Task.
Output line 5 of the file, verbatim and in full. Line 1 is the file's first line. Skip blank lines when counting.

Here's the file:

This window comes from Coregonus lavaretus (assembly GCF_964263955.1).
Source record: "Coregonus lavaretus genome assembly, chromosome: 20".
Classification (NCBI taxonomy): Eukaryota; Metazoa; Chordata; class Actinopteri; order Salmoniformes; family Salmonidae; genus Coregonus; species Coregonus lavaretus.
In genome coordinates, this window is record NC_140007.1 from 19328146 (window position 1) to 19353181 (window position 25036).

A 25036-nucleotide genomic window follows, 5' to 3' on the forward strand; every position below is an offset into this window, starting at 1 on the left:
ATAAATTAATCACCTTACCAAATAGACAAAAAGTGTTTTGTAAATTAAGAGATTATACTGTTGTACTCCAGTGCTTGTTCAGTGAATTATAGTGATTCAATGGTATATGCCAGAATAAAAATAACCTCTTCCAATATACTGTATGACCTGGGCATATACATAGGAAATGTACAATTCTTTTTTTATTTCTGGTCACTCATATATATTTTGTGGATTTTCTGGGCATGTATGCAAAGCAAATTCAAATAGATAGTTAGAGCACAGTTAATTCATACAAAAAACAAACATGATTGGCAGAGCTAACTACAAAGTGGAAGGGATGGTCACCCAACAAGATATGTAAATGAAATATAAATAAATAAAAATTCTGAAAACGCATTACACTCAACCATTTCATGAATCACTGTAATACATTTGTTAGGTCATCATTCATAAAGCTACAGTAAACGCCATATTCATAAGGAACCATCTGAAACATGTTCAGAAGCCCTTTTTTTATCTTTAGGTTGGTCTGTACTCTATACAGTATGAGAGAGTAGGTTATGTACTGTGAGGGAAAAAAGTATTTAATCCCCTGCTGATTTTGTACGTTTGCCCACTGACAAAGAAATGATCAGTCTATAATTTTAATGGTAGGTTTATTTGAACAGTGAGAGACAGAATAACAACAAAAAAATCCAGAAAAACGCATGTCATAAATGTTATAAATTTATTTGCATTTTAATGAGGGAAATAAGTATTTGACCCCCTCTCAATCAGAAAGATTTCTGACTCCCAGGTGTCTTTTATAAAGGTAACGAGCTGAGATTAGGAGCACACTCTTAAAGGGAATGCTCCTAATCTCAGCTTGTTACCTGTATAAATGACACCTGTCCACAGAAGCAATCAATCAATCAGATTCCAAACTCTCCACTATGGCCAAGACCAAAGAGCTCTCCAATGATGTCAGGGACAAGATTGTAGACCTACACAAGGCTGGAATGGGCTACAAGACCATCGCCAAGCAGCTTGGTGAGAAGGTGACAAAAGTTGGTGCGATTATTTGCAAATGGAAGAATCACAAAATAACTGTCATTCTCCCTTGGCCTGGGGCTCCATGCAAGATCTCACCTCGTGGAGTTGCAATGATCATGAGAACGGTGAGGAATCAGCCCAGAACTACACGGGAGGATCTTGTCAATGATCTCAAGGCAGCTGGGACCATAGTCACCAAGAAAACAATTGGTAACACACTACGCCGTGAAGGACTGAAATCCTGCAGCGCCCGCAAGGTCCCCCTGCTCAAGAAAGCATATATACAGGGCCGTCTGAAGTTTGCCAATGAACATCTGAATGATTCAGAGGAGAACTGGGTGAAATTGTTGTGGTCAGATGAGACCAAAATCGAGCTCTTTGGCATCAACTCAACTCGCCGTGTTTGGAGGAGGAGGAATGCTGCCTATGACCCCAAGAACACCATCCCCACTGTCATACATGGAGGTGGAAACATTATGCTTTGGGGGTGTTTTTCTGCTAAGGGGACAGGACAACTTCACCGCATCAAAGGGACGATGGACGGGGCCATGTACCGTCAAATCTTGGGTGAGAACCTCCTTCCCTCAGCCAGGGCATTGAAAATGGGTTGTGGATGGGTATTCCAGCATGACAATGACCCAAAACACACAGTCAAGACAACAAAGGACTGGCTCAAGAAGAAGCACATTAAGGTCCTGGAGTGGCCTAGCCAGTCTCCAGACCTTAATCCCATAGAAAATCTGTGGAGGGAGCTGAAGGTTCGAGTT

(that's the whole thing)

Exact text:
A 25036-nucleotide genomic window follows, 5' to 3' on the forward strand; every position below is an offset into this window, starting at 1 on the left: